According to Kusumi et al.  porous calcium carbonate originating from chicken egg shells is much more easily dissolved (digested) than its synthetic varieties and can more effectively improve bone mineral density , , , . In addition, the antibacterial activity of proteins present in the shells of chicken eggs was observed , . Of course, the possibility of multiplying harmful bacteria in case of defective storage of the shells should be avoided.
The role of calcium carbonate in deacidification of soils
Traditional methods of soil deacidification are based on the use of ground limestone, i.e. a relatively hard and hard-to-absorb stone limestone to neutralize organic acids. In addition, fossil calcium carbonate is often contaminated with significant amounts of magnesium, iron and manganese salts.
Own research and discussion of results 
In order to confirm the structure of egg shells, a number of analyzes were performed using advanced instrumental methods. The tests carried out were aimed at confirming the chemical structure of chicken egg shells and simple methods of instrumental analysis.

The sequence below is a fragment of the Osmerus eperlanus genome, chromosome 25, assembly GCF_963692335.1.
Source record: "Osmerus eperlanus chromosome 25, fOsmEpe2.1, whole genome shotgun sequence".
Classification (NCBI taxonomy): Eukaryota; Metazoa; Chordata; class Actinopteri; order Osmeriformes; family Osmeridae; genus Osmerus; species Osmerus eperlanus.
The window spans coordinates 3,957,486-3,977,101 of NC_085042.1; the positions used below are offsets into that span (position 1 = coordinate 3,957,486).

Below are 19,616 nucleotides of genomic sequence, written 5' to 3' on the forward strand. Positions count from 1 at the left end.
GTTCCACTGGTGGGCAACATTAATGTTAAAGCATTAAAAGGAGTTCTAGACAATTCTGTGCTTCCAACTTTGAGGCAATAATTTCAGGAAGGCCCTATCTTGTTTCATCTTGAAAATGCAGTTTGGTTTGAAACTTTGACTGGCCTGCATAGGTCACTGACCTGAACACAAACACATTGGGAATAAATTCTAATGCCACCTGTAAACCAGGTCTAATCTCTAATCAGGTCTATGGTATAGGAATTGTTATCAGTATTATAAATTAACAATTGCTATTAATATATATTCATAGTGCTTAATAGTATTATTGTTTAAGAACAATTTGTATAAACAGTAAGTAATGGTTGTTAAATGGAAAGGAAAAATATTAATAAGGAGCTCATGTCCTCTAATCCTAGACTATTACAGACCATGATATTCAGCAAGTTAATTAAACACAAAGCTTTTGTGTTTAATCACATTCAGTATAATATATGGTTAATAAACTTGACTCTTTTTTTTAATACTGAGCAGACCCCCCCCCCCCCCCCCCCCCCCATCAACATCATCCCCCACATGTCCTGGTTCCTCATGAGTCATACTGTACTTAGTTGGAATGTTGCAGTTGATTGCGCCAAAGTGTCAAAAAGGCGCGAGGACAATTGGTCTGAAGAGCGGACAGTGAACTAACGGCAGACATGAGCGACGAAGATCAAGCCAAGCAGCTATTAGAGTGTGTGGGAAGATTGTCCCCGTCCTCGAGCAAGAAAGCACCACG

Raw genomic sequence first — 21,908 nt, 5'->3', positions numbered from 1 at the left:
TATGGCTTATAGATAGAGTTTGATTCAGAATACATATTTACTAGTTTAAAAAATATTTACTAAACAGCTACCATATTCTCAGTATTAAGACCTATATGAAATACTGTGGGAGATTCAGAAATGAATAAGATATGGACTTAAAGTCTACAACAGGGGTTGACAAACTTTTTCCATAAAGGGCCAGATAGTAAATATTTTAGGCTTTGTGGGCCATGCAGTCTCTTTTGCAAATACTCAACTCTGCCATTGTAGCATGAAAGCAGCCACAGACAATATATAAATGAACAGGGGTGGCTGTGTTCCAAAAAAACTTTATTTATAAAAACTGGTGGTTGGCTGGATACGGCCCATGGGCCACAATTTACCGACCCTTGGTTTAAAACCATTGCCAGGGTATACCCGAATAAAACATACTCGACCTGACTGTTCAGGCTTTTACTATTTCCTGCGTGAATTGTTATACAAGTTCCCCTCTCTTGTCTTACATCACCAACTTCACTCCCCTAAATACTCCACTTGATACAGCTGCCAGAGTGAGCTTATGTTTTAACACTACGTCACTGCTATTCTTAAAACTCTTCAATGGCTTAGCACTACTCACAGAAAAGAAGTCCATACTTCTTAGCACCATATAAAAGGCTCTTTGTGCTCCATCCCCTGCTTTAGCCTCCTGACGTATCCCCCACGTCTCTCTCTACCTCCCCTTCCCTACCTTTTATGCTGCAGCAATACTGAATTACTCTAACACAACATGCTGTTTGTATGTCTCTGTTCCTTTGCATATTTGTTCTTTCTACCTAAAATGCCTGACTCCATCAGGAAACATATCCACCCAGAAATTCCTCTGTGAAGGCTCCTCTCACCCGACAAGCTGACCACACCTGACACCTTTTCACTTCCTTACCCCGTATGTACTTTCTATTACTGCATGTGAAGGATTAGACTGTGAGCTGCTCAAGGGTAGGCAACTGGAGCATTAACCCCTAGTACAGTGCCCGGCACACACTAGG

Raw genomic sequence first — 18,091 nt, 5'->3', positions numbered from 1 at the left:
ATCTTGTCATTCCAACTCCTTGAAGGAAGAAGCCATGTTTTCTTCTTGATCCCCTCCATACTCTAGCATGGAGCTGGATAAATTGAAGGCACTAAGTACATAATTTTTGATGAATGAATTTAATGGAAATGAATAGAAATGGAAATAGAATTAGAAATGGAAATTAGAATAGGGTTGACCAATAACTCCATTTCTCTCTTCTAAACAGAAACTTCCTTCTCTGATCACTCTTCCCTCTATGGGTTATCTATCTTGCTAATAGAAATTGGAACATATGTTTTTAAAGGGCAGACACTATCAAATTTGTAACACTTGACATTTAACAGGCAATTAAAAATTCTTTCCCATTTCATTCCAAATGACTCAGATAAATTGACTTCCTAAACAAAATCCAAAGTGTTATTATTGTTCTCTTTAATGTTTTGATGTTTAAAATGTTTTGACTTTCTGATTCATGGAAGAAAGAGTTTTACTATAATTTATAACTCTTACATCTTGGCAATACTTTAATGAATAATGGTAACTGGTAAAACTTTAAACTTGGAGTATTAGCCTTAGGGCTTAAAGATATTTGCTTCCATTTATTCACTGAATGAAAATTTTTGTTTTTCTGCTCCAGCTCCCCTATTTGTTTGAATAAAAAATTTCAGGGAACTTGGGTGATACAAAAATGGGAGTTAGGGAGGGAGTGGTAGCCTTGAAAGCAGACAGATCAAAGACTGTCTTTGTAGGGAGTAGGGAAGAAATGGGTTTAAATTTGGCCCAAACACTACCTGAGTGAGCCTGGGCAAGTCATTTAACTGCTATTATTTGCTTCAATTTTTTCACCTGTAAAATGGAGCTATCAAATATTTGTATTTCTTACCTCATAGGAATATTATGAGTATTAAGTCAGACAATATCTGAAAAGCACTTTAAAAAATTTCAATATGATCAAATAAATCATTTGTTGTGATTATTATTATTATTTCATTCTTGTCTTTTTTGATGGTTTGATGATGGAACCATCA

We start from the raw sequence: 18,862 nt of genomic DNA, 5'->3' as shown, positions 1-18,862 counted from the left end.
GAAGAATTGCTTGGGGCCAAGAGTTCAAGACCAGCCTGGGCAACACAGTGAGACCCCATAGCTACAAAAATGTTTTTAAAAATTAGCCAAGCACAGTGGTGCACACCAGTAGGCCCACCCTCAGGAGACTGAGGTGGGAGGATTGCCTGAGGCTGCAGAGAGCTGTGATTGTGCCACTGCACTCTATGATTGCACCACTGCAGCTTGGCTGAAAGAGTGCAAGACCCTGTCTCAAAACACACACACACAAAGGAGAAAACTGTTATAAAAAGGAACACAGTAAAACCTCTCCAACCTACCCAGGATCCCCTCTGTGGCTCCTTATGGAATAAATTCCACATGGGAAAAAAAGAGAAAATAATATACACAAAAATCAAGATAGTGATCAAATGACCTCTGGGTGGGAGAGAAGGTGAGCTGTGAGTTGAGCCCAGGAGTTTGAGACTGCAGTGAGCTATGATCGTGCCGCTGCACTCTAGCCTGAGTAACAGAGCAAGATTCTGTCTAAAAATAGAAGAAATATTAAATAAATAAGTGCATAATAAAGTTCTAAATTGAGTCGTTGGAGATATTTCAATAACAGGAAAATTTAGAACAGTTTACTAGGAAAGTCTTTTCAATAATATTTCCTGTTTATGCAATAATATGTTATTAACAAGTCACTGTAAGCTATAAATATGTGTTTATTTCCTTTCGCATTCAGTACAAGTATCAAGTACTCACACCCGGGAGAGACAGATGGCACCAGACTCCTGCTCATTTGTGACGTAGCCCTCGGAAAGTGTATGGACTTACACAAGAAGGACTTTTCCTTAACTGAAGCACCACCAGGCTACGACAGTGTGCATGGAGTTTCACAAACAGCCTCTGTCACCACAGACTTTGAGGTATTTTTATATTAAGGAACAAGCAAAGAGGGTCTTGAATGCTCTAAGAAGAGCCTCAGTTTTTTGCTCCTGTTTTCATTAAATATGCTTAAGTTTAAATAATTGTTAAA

In the first place, the presence of calcium ions in the examined shells was demonstrated by means of X-rays.
In addition, on the basis of infrared studies (IR spectra in KBr pellets in the range of 400 to 4000 cm-1), the presence of calcium carbonate was demonstrated. It can be noticed the stretching and deformation vibrations of a permanent form of crystalline calcium carbonate – calcite . Similar IR spectra are observed in the case of white coral . The wide band at approx. 3400 cm-1 comes from a small amount of moisture in the sample.
The spectra made in the form of KBr pellets are characterized by relatively low noise and well-formed peaks. The use of much less labor-consuming in terms of sample preparation for testing the internal rebound technique (ATR) allows to obtain significantly lower quality spectra. It should be noted, however, that such spectra also contain all relevant information allowing for the presence of calcium carbonate in the test shells. Similar results can be obtained by a technique complementary to IR spectroscopy, i.e. by means of Raman scattering . In this case, the bands are much narrower and the spectrum is easier to analyze.
Evaluation of two egg shell samples for deacidification and its enrichment in selected elements 
Two samples of crusted egg shells (dried, sterilized and ground product) were provided:
- coarse (0.5-2 mm)
- fine-grained (less than 0.05 mm).
On the basis of literature and own research, it can be concluded that the formulations provided contain calcium carbonate (calcite as a more stable crystal form).
Due to the significant fragmentation and the possibility of preparing aqueous suspensions, it was found that such preparations in the form of a dry or aqueous suspension are perfect for de-acidification of the soil and its enrichment in a number of beneficial trace elements improving plant growth.